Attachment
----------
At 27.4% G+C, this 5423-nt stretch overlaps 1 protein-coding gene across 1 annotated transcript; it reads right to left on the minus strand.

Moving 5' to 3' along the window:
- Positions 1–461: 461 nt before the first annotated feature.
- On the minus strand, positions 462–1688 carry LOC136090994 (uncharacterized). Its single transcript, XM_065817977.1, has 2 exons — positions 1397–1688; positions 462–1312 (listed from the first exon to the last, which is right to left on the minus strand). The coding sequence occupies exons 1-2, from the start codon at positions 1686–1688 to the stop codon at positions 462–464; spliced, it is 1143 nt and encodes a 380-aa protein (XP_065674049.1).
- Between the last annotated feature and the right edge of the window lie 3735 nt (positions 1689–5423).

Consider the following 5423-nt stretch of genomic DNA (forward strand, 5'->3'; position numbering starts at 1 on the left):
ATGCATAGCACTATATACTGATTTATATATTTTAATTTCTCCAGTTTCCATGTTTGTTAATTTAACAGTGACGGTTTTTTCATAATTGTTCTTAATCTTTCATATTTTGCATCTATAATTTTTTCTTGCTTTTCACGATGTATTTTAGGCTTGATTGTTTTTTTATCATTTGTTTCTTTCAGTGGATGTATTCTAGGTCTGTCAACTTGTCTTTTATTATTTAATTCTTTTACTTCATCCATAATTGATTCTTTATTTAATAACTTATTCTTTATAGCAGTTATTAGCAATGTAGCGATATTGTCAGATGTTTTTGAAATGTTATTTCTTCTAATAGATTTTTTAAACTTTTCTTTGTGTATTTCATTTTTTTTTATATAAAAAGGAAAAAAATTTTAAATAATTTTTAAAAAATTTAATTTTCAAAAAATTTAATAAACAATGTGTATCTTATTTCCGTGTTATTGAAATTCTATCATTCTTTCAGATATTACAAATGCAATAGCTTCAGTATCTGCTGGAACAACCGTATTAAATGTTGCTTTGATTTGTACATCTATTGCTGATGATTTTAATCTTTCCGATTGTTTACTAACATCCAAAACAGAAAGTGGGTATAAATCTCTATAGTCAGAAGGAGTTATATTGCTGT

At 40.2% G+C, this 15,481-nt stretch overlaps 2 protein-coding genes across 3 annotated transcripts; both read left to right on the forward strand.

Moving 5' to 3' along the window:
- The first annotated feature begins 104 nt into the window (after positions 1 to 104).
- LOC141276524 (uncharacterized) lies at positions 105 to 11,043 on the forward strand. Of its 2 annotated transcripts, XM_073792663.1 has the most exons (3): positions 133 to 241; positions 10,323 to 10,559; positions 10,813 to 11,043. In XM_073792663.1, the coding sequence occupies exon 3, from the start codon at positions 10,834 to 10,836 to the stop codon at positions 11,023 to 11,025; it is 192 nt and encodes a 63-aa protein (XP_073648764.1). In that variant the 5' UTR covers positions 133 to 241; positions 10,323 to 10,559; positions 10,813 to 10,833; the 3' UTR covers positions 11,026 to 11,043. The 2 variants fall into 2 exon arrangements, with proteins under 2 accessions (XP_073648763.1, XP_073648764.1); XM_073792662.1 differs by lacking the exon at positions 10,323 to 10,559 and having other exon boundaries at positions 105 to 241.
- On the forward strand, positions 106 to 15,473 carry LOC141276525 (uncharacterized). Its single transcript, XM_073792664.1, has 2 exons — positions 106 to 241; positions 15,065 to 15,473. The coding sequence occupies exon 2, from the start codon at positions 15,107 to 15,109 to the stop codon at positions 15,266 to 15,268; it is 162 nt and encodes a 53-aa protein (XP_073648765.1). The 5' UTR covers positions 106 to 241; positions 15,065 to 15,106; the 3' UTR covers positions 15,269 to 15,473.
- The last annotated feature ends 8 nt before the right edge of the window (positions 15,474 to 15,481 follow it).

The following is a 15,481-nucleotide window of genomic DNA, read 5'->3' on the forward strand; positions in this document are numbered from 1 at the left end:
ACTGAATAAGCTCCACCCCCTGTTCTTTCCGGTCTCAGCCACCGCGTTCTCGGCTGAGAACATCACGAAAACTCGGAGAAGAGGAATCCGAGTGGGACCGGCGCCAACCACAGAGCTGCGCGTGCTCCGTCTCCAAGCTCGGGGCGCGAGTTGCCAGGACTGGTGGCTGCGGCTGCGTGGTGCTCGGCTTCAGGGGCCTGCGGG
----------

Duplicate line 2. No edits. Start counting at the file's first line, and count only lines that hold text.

Moving 5' to 3' along the window: